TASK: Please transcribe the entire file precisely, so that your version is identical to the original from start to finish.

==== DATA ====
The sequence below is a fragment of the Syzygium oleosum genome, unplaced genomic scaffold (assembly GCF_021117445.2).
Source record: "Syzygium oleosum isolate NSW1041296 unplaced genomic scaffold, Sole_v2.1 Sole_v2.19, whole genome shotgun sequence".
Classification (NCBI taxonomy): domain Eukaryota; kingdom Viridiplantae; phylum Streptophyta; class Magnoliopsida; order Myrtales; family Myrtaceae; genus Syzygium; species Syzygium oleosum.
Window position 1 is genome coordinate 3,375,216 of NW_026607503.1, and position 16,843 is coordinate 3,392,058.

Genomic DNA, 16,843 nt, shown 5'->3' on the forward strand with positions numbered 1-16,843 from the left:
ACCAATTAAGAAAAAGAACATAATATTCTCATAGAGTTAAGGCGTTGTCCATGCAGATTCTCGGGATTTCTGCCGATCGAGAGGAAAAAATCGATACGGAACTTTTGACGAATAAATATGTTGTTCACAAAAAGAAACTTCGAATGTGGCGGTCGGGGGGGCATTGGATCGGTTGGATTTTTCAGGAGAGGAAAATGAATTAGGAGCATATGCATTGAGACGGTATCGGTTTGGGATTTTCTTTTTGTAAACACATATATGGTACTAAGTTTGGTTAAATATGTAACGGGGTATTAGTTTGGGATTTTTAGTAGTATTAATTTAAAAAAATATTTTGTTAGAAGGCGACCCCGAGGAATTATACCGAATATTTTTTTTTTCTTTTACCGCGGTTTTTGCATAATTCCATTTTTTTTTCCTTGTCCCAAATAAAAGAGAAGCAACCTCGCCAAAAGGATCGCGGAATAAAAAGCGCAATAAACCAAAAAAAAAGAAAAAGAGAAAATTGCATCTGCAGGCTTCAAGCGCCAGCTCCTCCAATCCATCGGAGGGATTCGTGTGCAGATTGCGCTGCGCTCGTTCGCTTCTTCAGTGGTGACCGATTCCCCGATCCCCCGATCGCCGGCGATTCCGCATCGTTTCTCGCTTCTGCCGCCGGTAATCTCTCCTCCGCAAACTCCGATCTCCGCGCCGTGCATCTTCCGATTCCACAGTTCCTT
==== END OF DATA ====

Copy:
The sequence below is a fragment of the Syzygium oleosum genome, unplaced genomic scaffold (assembly GCF_021117445.2).
Source record: "Syzygium oleosum isolate NSW1041296 unplaced genomic scaffold, Sole_v2.1 Sole_v2.19, whole genome shotgun sequence".
Classification (NCBI taxonomy): domain Eukaryota; kingdom Viridiplantae; phylum Streptophyta; class Magnoliopsida; order Myrtales; family Myrtaceae; genus Syzygium; species Syzygium oleosum.
Window position 1 is genome coordinate 3,375,216 of NW_026607503.1, and position 16,843 is coordinate 3,392,058.

Genomic DNA, 16,843 nt, shown 5'->3' on the forward strand with positions numbered 1-16,843 from the left:
ACCAATTAAGAAAAAGAACATAATATTCTCATAGAGTTAAGGCGTTGTCCATGCAGATTCTCGGGATTTCTGCCGATCGAGAGGAAAAAATCGATACGGAACTTTTGACGAATAAATATGTTGTTCACAAAAAGAAACTTCGAATGTGGCGGTCGGGGGGGCATTGGATCGGTTGGATTTTTCAGGAGAGGAAAATGAATTAGGAGCATATGCATTGAGACGGTATCGGTTTGGGATTTTCTTTTTGTAAACACATATATGGTACTAAGTTTGGTTAAATATGTAACGGGGTATTAGTTTGGGATTTTTAGTAGTATTAATTTAAAAAAATATTTTGTTAGAAGGCGACCCCGAGGAATTATACCGAATATTTTTTTTTTCTTTTACCGCGGTTTTTGCATAATTCCATTTTTTTTTCCTTGTCCCAAATAAAAGAGAAGCAACCTCGCCAAAAGGATCGCGGAATAAAAAGCGCAATAAACCAAAAAAAAAGAAAAAGAGAAAATTGCATCTGCAGGCTTCAAGCGCCAGCTCCTCCAATCCATCGGAGGGATTCGTGTGCAGATTGCGCTGCGCTCGTTCGCTTCTTCAGTGGTGACCGATTCCCCGATCCCCCGATCGCCGGCGATTCCGCATCGTTTCTCGCTTCTGCCGCCGGTAATCTCTCCTCCGCAAACTCCGATCTCCGCGCCGTGCATCTTCCGATTCCACAGTTCCTT